Time for Tea with Lemon Curd Cake

Mar 27, 2012 by

When I was a child we had our main meal in the middle of the day, but this changed when we all started school.  But at the weekends we reverted back – when dinner was at lunchtime and then tea was in the evening. Tea time was always associated with manic baking by my mother as well as doing a hundred other things at the same time.  Now I remember her complaining about the lunacy of doing this especially as I seem to do the exact same thing – often leading to disastrous results.  She used to make a type of wholemeal yeast bread with molasses as well as the traditional soda bread – and for a treat a white soda with dried fruit.  Then she would make fruit scones, apple tart and to finish a cake – coffee, chocolate or even lemon or orange.  This was all after a salad-type start with salad leaves, always butter head (iceberg hadn’t made an appearance at this stage), scallions, ham, tomato, boiled egg and cheese probably “air” on the cheddar variety!  Looking back I don’t know how we weren’t obese but surprisingly none of us were.  During the week we always had pudding which could have been anything from eve’s pudding and variations there of – to apple tart or pavlova on a special occasion.  I remember moaning that all our cakes were homemade and we never had “proper” shop-bought cakes like my friends had and which to me were far more desirable!  Occasionally my mother would succombe and buy a Tea Time Express but she would always pronounce it “sawdust”!  As a treat she would buy a coffee log or Bewleys cherry buns as she acknowledged they were “almost” as good as hers!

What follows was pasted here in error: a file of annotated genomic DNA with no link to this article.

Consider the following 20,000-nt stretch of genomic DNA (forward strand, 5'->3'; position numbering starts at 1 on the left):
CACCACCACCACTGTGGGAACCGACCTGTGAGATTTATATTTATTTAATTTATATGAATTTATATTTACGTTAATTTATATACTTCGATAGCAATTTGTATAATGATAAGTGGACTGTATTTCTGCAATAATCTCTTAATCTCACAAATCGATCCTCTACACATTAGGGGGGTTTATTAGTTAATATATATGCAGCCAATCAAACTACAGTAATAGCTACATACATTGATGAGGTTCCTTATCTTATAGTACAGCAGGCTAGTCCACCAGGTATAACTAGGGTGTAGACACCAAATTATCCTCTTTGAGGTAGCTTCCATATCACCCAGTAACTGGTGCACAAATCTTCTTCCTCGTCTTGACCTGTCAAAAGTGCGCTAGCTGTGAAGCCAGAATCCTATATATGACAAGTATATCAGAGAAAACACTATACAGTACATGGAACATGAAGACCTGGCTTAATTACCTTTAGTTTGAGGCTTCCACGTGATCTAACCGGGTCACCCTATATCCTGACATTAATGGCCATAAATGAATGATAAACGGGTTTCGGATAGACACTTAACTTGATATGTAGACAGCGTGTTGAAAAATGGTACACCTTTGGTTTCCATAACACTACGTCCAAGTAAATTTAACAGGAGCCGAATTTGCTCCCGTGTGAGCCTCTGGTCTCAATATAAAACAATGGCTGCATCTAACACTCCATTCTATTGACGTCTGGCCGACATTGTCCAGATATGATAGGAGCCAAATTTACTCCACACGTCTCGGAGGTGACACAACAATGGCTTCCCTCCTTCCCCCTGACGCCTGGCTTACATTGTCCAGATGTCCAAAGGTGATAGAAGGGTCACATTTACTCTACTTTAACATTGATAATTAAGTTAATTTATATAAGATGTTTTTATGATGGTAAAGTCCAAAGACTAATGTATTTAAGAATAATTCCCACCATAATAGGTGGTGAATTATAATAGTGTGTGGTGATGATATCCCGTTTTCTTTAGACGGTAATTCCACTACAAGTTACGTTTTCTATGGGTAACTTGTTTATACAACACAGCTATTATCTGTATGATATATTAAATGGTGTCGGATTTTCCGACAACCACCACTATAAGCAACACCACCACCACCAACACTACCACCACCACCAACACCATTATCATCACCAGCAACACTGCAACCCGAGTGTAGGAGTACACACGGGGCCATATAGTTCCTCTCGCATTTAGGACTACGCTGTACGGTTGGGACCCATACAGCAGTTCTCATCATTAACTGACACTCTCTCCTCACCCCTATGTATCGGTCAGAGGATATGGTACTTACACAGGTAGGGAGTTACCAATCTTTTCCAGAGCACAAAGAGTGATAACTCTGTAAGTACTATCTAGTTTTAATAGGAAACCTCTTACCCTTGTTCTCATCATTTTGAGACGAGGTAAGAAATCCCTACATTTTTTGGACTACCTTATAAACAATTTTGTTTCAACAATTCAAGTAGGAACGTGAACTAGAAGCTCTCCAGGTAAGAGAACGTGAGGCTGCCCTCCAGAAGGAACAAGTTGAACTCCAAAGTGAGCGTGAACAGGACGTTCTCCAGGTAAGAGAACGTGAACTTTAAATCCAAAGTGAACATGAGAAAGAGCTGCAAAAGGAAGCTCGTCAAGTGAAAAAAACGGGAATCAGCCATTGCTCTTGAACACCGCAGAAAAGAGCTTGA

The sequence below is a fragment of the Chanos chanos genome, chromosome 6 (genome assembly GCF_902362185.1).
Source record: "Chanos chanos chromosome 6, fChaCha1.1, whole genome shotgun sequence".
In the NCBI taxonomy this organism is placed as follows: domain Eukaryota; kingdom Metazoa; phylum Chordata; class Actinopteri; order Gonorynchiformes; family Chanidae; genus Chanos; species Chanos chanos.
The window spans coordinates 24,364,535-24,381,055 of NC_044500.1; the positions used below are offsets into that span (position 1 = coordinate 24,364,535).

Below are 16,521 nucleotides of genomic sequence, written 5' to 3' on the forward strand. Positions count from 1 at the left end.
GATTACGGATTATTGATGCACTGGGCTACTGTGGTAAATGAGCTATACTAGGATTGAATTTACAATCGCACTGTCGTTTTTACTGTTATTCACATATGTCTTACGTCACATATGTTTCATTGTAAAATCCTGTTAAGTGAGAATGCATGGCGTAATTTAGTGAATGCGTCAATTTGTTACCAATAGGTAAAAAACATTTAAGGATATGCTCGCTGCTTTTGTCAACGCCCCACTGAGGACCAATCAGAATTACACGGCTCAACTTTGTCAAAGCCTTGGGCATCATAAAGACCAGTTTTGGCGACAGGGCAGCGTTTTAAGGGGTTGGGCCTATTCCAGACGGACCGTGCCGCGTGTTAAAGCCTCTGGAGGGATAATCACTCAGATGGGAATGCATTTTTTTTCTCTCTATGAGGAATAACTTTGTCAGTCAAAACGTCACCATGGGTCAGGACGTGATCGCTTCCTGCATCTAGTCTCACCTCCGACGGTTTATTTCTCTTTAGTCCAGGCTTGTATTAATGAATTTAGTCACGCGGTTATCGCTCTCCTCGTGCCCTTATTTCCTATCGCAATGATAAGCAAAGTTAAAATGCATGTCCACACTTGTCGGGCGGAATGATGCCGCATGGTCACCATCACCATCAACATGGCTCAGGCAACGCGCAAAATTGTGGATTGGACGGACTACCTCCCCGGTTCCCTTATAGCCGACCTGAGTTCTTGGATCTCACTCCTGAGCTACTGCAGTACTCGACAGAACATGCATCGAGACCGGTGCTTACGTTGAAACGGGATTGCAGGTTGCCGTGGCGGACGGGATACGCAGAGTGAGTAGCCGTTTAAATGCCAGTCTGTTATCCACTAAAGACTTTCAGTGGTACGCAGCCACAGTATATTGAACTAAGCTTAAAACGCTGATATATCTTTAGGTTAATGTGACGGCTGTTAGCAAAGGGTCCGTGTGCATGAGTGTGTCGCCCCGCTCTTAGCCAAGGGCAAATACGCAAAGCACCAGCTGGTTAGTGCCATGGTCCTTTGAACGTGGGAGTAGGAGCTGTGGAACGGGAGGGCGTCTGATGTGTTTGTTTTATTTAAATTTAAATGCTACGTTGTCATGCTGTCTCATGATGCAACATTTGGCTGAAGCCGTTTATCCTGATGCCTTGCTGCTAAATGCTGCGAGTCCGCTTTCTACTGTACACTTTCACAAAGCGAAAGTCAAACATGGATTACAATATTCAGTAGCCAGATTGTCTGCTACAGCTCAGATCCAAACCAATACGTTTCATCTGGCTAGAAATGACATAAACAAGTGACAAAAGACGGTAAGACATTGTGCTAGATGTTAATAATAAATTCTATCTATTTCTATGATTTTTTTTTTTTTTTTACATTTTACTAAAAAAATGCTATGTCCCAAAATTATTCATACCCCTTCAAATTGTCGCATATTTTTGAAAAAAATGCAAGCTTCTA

Another treat was lemon curd as we always had her jam.  I loved lemon curd and often make it myself now I have my own eggs.  I make a Victoria sponge and sandwich it with some of my lemon curd and dust with icing sugar.

The recipe I use for lemon curd comes from a book my aunt bought in a car boot sale in the UK and gave to me, called Cordon Bleu Preserving.  It is a fantastic book and has all sorts of old-fashioned recipes for preserves.

Lemon Curd Recipe
Grated rind and juice of 2 large lemons
75g butter

225g lump sugar (I have no idea what this is I use ordinary sugar)         
3 eggs beaten

Put the lemon rind and juice in a double saucepan (bain marie), add the butter and heat gently, then add the sugar.  Strain the beaten eggs into the pan.  Stir over heat until mixture is thick, then pour into warm, dry jars.  Cover and tie down.

Victoria Sponge
225g softened butter
225g sugar
4 medium eggs
225g white spelt flour or plain wheat flour
1 heaped tsp. baking powder

Cream butter and sugar together until white and fluffy. Add eggs, one at a time and continue beating.  Sift in flour and baking powder and fold in with a metal spoon.  Line two sandwich tins and place in a pre-heated oven at gas mark 4 or 180C.  Bake until the centre springs back to a light touch and the cake has shrunk in from the edge of tin.   Cool and sandwich with the lemon curd.  Dust the top with icing sugar and use a lemon zester to make some curly lemon zest decorations and place in centre.  Keep in a cool place if not eaten straight away.

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2 Comments

  1. Thanks Colette, the book is a real gem and the recipes work! Let me know how you get on 😉

  2. Really lovely post 🙂 I never make lemon curd, only ever bought it, but will use your recipe from now on, with a Vic sponge and other things I use Lemon Curd with.

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